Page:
Nakatoya Campgound is a large, tree-covered campground located on the eastern side of Lake Toya, on the very opposite side of the lake to the Lake Toya village. There’s an onsen right next to the campground. There’s two sections to the campground – a pedestrian-only section with parking over the road, and a smaller auto-camp section where cars can be driven to campsites. Canoes and kayaks can only be launched from the shoreline adjacent to the autocamp section. Both sections cost the same. Location: 42.61179 N / 140.91708 E | 450 yen per person | Open: May-Oct | Staff hours: 9:00am till 5:00pm.
Closest Onsen: Nakatoya Onsen (仲洞爺温泉) | 420yen | 0.2km from campground
Onsen nearby

This route starts and finishes at the Nakatoya Campground – there’s the Nakatoya Onsen (仲洞爺温泉, 420yen) just across the road, here.

Extra Resources

See the write-up in Tamada (1993), on p. 10-13 (in Japanese), ISBN4-89363-684-7.

Guide Options

If you’d like to hire a guide to show you around this area of Lake Shikotsu, then consider either the friendly team of experienced guides from Guide House Canoa (Canadian canoes) or Fumiaki Sakai from Ohtaki Outdoor Adventures (kayaks).

Show Full Route Notes Close Route Notes

Route Trip Notes

We arrived at the Nakatoya Campground the night before, after completing a half-day paddle around the remote western reaches of Lake Shikotsu (route here). It was a gorgeous night that evening, with hardly a breath of wind. Perfect for splashing about in the canoes just meters away from our lake-side campsite.

The next morning broke equally as calm, with low cloud but hardly a breath of wind. The forecast was for this weather till at least 3pm, but we decided to make the most of the morning calm. I cooked up a quick breakfast of eggs and sausages, which would have to power us for most of the morning. Ahead of us was at least 3 hours of paddling, more if we ended up paddling around the island – which of course we did!

When we set off, the lake had some small ripples on the surface. About 30 minutes into our paddle towards the central island, the lake had transformed to a mirror. It was almost eerie how calm it was. Unlike Lake Shikotsu, which has almost a constant hum of traffic noise from the roads around the lake, Lake Toya was eerily quiet.

It took us pretty much bang on one hour to paddle the 4.5km from the Nakatoya Campground to the central island of Lake Toya. We approached the large inlet. immediately feeling surrounded by forest and alone. Very Jurassic Park vibes. Chris had his drone with him, so he and Saoka pulled onto the shore, where Chris set up the drone. He would capture some great photos and video.

We decided to push on to the main ferry landing point on the island, some 3.5km away around the island’s coast. We could hardly have asked for better paddling conditions. The sun was out, the water was clear, and the surface was calm. Every now and then we’d spook exotic looking ducks and other birdlife.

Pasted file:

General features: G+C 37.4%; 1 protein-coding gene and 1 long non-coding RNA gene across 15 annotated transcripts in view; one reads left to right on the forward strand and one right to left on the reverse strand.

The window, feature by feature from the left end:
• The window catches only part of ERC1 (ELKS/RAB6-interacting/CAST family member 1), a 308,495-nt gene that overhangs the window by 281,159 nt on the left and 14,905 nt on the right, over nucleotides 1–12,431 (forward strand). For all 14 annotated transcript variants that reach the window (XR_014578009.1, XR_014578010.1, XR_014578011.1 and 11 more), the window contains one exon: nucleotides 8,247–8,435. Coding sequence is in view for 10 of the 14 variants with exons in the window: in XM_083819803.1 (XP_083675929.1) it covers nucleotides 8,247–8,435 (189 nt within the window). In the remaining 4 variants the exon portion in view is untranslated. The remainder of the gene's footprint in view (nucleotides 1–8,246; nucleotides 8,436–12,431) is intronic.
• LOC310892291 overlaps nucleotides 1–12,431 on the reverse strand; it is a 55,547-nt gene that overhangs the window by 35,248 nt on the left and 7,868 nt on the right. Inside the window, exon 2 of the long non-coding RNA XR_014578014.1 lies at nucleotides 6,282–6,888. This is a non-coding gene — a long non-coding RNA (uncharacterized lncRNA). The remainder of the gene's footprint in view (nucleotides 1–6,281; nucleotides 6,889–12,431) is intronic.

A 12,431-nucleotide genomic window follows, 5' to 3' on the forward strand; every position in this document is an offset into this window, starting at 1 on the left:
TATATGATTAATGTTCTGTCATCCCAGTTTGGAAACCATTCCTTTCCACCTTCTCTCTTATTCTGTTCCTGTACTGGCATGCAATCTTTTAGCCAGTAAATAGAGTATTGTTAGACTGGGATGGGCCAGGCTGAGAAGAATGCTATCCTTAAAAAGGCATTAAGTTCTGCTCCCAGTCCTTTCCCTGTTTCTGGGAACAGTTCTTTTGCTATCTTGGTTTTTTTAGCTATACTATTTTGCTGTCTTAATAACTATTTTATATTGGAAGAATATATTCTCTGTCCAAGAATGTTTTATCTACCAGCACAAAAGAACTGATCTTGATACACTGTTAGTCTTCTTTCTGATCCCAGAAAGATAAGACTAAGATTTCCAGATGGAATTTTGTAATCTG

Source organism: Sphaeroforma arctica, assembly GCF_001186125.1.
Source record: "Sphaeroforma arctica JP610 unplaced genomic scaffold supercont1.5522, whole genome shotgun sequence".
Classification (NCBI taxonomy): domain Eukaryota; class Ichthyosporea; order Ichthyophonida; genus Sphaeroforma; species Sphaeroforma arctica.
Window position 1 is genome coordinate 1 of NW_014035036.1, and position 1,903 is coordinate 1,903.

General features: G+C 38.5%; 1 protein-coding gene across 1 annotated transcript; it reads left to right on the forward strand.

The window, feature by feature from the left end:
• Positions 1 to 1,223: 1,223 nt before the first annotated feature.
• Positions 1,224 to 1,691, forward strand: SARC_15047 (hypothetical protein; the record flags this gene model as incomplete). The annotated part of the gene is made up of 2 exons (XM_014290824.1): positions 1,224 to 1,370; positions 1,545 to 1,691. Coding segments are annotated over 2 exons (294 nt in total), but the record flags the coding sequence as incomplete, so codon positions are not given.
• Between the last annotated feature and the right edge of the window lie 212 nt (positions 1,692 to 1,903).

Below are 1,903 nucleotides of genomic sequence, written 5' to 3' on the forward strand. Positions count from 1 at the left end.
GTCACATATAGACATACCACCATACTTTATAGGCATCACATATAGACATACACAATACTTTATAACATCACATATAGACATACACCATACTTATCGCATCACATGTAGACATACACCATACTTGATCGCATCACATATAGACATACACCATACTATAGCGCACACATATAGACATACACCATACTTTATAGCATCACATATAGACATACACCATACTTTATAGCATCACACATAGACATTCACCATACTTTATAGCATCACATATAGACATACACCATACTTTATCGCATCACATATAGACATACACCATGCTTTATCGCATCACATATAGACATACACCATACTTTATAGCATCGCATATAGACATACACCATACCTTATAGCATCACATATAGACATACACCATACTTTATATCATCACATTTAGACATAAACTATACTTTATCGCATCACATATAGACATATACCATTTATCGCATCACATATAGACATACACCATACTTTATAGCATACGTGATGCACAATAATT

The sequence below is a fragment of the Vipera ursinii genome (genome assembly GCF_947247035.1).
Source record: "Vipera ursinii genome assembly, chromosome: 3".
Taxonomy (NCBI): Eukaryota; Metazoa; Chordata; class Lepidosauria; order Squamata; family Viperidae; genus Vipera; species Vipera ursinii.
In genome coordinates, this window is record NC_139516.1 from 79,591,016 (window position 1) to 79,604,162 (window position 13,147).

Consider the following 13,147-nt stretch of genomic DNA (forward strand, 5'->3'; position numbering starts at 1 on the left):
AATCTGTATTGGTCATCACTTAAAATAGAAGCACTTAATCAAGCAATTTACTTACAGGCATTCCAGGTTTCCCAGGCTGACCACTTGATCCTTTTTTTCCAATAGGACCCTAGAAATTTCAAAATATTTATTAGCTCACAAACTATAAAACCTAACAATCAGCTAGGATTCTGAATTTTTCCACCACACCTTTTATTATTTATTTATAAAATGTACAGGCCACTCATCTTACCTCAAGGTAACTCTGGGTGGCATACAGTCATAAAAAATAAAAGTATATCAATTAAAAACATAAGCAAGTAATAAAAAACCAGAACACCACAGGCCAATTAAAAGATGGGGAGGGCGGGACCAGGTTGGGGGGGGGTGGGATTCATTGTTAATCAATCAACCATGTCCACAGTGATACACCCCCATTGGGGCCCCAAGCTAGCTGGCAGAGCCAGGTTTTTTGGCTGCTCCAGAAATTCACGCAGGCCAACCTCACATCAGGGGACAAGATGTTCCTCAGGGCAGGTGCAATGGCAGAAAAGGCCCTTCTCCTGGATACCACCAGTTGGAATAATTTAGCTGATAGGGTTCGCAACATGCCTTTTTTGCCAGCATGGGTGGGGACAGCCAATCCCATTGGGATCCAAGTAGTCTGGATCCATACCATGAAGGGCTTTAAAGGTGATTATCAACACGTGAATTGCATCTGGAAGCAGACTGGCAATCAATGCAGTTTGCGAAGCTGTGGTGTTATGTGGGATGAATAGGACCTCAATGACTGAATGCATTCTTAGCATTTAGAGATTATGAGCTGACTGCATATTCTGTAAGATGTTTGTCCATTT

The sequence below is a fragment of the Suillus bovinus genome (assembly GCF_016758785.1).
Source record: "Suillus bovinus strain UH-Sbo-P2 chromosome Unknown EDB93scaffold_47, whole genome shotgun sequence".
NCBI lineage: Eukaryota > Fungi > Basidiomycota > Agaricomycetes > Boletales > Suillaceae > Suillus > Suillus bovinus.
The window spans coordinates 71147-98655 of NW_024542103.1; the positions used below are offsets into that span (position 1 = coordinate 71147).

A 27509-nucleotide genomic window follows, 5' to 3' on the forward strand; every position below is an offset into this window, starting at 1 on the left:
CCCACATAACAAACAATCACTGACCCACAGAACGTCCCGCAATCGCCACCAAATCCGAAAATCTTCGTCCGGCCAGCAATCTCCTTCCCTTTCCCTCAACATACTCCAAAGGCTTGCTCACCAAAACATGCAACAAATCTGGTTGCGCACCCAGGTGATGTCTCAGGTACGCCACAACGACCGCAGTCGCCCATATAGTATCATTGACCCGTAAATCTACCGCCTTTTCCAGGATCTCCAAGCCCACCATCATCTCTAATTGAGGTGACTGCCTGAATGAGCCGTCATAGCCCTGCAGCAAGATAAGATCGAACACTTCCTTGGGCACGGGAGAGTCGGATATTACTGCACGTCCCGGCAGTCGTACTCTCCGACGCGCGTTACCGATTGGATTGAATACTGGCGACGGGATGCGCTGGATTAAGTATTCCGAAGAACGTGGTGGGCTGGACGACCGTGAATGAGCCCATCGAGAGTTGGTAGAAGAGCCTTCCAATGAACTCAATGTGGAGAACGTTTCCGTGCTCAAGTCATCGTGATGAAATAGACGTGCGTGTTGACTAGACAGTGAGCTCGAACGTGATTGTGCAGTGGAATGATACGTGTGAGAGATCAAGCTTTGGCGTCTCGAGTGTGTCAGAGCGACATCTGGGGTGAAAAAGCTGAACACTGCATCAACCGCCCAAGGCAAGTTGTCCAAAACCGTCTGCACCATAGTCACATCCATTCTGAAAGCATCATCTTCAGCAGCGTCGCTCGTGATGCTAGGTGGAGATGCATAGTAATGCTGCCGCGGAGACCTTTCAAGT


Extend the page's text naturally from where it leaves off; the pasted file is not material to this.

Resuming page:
We arrived at the main inlet at around 10am. As we pulled onto the beach, one of the curious tourist ferries bumbled up to the jetty. It was a somewhat jarring sight, after spending the last few hours paddling with hardly and other watercraft around, let alone any with turrets and cheerful jingles playing from loud-speakers. This was the first time any of us had been to the island. We all felt chuffed at having made our first trip here under our own steam.

We had most of the day ahead of us, so we decided to to one of the very short walks on the island – just a half-hour wander around the lower part of the forest behind the museum. Once again it all felt very Jurassic Park, with high fences and solid gates. All to keep the deer out of the humans’ domain at the jetty. Apparently there is quite a large population of deer on the island – we didn’t see any.

With our short walk complete, it wasn’t even 11am. But we’d been active for almost 5 hours by now, so we sat down at the small restaurant at the bay area and had soba noodles. We’d need the energy for the long slog ahead of us around the windward side of the island. If we’d wanted it, we could have had a full meal of Hokkaido-style Genghis Khan hotplate lamb.

Over lunch, we had a discussion as to whether we should carry on around the island or not. It would add at least 2km (30mins) to the trip, and we knew that blustery weather was forecast for later in the afternoon. Should we carry on or take the more conservative option?

In the end, we decided we’d come all this way, and we may as well push on around the island for a full circumnavigation. So we set out from the idyllic bay, and made our way around the northwestern side of the island, avoiding the ferry as we went.

I didn’t take any more photos for at least an hour. This was not because there was nothing to take photos of, but more that I was more concentrating on keeping our boat from capsizing.

As we rounded the northwestern side of the island, we were treated to a brisk northwesterly which whipped up some considerable waves, some requiring turning the boat directly into them. As we powered our way around the island however, the wind did, of course, turn into a glorious tailwind with a beautiful following sea. We were flying now. 

After almost two hours of good solid effort, including watching out for an increasing number of wakeboarding boats, we pulled into a nice fine pebble beach. It was a very nice reprieve from the relative stress of this north and northeastern side of the island.

From here, we’d make our beeline across 4.5km of open water from the island back to the campground. At least we had the prevailing wind at our backs, and we now appeared to be out of the speedboat area. The paddle back was uneventful, apart from once again being treated to some absolutely gorgeous mirror-like water conditions nearer to the campground.

Back at the campground, some of our campsite neighbors were out paddling, trying out each other’s canoes. There was an old Mad River Explorer 16′ (for sale for 120,000yen, completely rotted out gunwales and all), an Ally 15′ folding canoe, and a two-person Arfeq folding kayak (domestic Japan outdoor brand Montbell’s canoe brand). Chris and I had a go in the Ally, but weren’t 100% convinced. Perhaps a 16′ version would be more practical…

As soon as we got off the lake and started packing up the campsite, the forecast afternoon winds picked up as if on cue. In a matter of minutes, the once glass-smooth lake turned into a choppy mess. We were glad we’d finished up our trip when we did.

We got the canoes tied down on top of Chris’s car, one on top of the other, precariously as ever, and got on our way. A day well lived.

Comments | Queries | Reports

Done this route to Lake Toya, or other waterways nearby? Thinking of doing it? Please post any feedback, reports, or queries here. Thanks!